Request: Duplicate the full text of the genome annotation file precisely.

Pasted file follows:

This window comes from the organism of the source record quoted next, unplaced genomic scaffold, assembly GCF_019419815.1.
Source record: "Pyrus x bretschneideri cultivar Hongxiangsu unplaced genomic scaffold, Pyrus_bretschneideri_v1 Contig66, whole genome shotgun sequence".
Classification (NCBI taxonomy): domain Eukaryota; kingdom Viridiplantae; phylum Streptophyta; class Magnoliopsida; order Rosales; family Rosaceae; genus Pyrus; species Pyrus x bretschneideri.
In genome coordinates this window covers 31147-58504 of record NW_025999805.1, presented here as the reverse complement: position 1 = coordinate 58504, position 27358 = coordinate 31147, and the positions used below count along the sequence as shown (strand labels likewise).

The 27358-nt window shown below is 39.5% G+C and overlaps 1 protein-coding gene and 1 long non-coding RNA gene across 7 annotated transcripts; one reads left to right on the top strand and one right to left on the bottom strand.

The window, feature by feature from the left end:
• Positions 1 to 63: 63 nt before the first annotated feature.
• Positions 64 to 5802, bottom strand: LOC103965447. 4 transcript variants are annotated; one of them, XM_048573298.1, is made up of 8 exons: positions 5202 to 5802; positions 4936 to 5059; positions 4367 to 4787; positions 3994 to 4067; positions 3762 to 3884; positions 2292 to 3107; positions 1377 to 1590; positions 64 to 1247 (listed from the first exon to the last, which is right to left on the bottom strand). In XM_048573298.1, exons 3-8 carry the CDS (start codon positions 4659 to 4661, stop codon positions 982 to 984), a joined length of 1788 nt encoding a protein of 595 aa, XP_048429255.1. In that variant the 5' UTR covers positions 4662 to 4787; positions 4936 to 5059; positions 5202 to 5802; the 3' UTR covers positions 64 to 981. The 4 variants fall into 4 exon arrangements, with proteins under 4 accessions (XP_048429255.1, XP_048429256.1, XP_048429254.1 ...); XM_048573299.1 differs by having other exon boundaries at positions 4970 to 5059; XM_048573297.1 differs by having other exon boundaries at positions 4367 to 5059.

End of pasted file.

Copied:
This window comes from the organism of the source record quoted next, unplaced genomic scaffold, assembly GCF_019419815.1.
Source record: "Pyrus x bretschneideri cultivar Hongxiangsu unplaced genomic scaffold, Pyrus_bretschneideri_v1 Contig66, whole genome shotgun sequence".
Classification (NCBI taxonomy): domain Eukaryota; kingdom Viridiplantae; phylum Streptophyta; class Magnoliopsida; order Rosales; family Rosaceae; genus Pyrus; species Pyrus x bretschneideri.
In genome coordinates this window covers 31147-58504 of record NW_025999805.1, presented here as the reverse complement: position 1 = coordinate 58504, position 27358 = coordinate 31147, and the positions used below count along the sequence as shown (strand labels likewise).

The 27358-nt window shown below is 39.5% G+C and overlaps 1 protein-coding gene and 1 long non-coding RNA gene across 7 annotated transcripts; one reads left to right on the top strand and one right to left on the bottom strand.

The window, feature by feature from the left end:
• Positions 1 to 63: 63 nt before the first annotated feature.
• Positions 64 to 5802, bottom strand: LOC103965447. 4 transcript variants are annotated; one of them, XM_048573298.1, is made up of 8 exons: positions 5202 to 5802; positions 4936 to 5059; positions 4367 to 4787; positions 3994 to 4067; positions 3762 to 3884; positions 2292 to 3107; positions 1377 to 1590; positions 64 to 1247 (listed from the first exon to the last, which is right to left on the bottom strand). In XM_048573298.1, exons 3-8 carry the CDS (start codon positions 4659 to 4661, stop codon positions 982 to 984), a joined length of 1788 nt encoding a protein of 595 aa, XP_048429255.1. In that variant the 5' UTR covers positions 4662 to 4787; positions 4936 to 5059; positions 5202 to 5802; the 3' UTR covers positions 64 to 981. The 4 variants fall into 4 exon arrangements, with proteins under 4 accessions (XP_048429255.1, XP_048429256.1, XP_048429254.1 ...); XM_048573299.1 differs by having other exon boundaries at positions 4970 to 5059; XM_048573297.1 differs by having other exon boundaries at positions 4367 to 5059.